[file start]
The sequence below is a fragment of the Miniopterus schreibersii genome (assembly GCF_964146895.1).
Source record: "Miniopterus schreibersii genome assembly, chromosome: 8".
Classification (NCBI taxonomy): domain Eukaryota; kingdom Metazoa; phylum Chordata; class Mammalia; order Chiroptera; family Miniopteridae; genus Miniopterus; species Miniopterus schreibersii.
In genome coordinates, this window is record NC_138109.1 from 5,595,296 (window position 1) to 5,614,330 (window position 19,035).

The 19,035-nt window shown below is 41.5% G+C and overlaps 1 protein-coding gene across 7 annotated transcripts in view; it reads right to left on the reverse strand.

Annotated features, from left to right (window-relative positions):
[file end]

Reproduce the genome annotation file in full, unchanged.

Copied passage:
The sequence below is a fragment of the Miniopterus schreibersii genome (assembly GCF_964146895.1).
Source record: "Miniopterus schreibersii genome assembly, chromosome: 8".
Classification (NCBI taxonomy): domain Eukaryota; kingdom Metazoa; phylum Chordata; class Mammalia; order Chiroptera; family Miniopteridae; genus Miniopterus; species Miniopterus schreibersii.
In genome coordinates, this window is record NC_138109.1 from 5,595,296 (window position 1) to 5,614,330 (window position 19,035).

The 19,035-nt window shown below is 41.5% G+C and overlaps 1 protein-coding gene across 7 annotated transcripts in view; it reads right to left on the reverse strand.

Annotated features, from left to right (window-relative positions):